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Tax and Budget Policy in the Washington Swamp as We Approach Another Election Year Iowa Bankers Association 2014 Bank Management Conference Des Moines, Iowa February 12, 2014 Kenneth J. Kies Managing Director Federal Policy Group. View from Washington. Overview. Federal Fiscal Outlook

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slide1

Tax and Budget Policy in the Washington Swamp as We Approach Another Election YearIowa Bankers Association 2014 Bank Management ConferenceDes Moines, IowaFebruary 12, 2014Kenneth J. KiesManaging DirectorFederal Policy Group

overview
Overview
  • Federal Fiscal Outlook
  • Economic Outlook
  • Looming Deadlines
  • How is Obamacare doing?
  • On to the 2014 Election
  • Outlook for Tax Reform in 2014 – Is More Redistribution Needed?
  • Possible Game Changers
the outlook for 2013
The Outlook for 2013

Federal Fiscal Outlook

deficit outlook under cbo
Deficit Outlook Under CBO

Source: CBO Baseline Budget Outlook, February, 2014

federal debt outlook white house
Federal Debt Outlook: White House

Source: White House Updated Budget for Fiscal Year 2014, July 2013

federal debt outlook white house1
Federal Debt Outlook: White House

Source: White House Updated Budget for Fiscal Year 2014, July 2013

federal revenues were depressed as well
Federal Revenues Were Depressed As Well

Revenues as a percent of GDP have averaged 17.8 percent since 1950

Except for 2013, Revenues as a percent of GDP have been at their lowest level since 1950

FY- 2009 - 15.1%

FY- 2010 - 15.1%

FY- 2011 - 15.4%

FY- 2012 – 15.7%

FY- 2013 – 18.4%

revenues continue to recover
Revenues Continue to Recover

Source: CBO Baseline Budget Outlook, February, 2014

the interest rate time bomb
The Interest Rate Time Bomb

Federal Net Interest Expense

Source: CBO Baseline Budget Outlook, February, 2014

putting the debt in perspective for fiscal year 2011
Putting the Debt in Perspective for Fiscal Year 2011
  • U.S. Tax Revenue: $2,314,000,000,000
  • Federal Budget: $3,597,000,000,000
  • New Debt: $1,283,000,000,000
  • National Debt: $14,698,625,550,307.37 (and counting)
  • Budget Cuts: $38,500,000,000

Source: The Congressional Budget Office, Treasury Department’s Bureau of Public Debt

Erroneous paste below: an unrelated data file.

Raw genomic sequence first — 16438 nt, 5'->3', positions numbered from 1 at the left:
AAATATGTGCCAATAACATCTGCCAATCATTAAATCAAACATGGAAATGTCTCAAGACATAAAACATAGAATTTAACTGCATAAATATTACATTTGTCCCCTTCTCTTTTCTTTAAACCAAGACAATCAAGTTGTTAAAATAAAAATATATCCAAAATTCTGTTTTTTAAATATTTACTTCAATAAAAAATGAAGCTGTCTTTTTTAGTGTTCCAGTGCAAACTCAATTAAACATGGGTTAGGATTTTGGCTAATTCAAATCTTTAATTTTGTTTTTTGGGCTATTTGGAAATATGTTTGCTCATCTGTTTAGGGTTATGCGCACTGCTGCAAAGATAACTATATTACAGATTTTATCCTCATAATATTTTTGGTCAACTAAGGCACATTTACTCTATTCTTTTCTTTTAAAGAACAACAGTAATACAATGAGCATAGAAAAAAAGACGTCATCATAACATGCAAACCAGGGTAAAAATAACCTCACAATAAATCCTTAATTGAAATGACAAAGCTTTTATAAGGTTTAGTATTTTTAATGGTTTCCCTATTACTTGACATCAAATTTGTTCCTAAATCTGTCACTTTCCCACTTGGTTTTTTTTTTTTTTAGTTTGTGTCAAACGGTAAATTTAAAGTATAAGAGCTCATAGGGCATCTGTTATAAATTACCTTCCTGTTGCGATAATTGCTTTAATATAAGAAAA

drop 8 digits the debt becomes a family budget
Drop 8 Digits, the Debt becomes a Family Budget
  • Annual Family Income: $23,140
  • Money Family Spent: $35,970
  • New Credit Card Debt: $12,830
  • Credit Card Balance: $146,986.37 (and counting)
  • Budget Cuts: $385
the real kicker
The Real Kicker

“A federal budget compromise that was hailed as historic for proposing to cut about $38 billion would reduce federal spending by only $352 million this fiscal year, less than one percent of the bill’s advertised amount, according to the Congressional Budget Office.”

- The Washington Post, April 14, 2011

translation
Translation:

The Family Budget was cut by $3.85, not $385

states and cities in fiscal crisis
States and Cities in Fiscal Crisis

States face trillions in pension funding shortfall (continued)

The state pension situation is improving, but most plan funding is still low… On average, state pension plans are roughly 73 percent funded, according to Morningstar, an investor research company that puts together the annual report.

The Washington Post, September 17, 2013

10 states where the public pension fight is fierce (Unfunded Liability):

California ($100 billion), Illinois ($85 billion), Kansas ($9.2 billion), Kentucky ($30 billion), Louisiana ($18 billion), New Hampshire ($4.26 billion), New Jersey ($41.7 billion), New York ($9 billion), Oklahoma ($10.6 billion), Rhode Island ($4 billion)

The Wall Street Journal, October 7, 2012

Some cities face bankruptcy

“Harrisburg [PA] is in default on its debt and has been effectively shut out of the municipal-debt market, which cities and states use to finance everything from building schools to paving roads.Harrisburg'smisery is familiar to many U.S. cities trying to climb out of debt used to finance convention centers, hotels and employee pensions. Some governments are cut off now from funding for necessities such as repairing infrastructure.” The Wall Street Journal, February 1, 2013

is new york city next
Is New York City Next?

Mayor Michael Bloomberg: NYC may be the next Detroit

New York City is headed toward the same bankrupt fate as Detroit, unless the incoming mayor tends to municipal union issues and curbs soaring pension costs right away, Mayor Michael Bloomberg warned on Tuesday. “Avoiding the hard choices is how Detroit went bankrupt,” he said, in a speech before a Brooklyn crowd… he’s advising his followers to take heed from a city that’s been there, done that, in terms of financial disaster. Chicago, he reminded, just sent pink slips to 2,100 teachers and school workers to help defray the costs of pensions.

Washington Times, August 8, 2013

looming deadlines
Looming Deadlines

February 7, 2014 – Debt Ceiling

March 31, 2014 – Expiration of the “Doc Fix”

October 1, 2014 – Beginning of Fiscal year 2015

November 4, 2014 – Mid Term Elections

December 21, 2014, Tax Extenders

slide25

Two Coverage Options:

Above the waist or below the waist

slide26

Directions to your doctor’s office include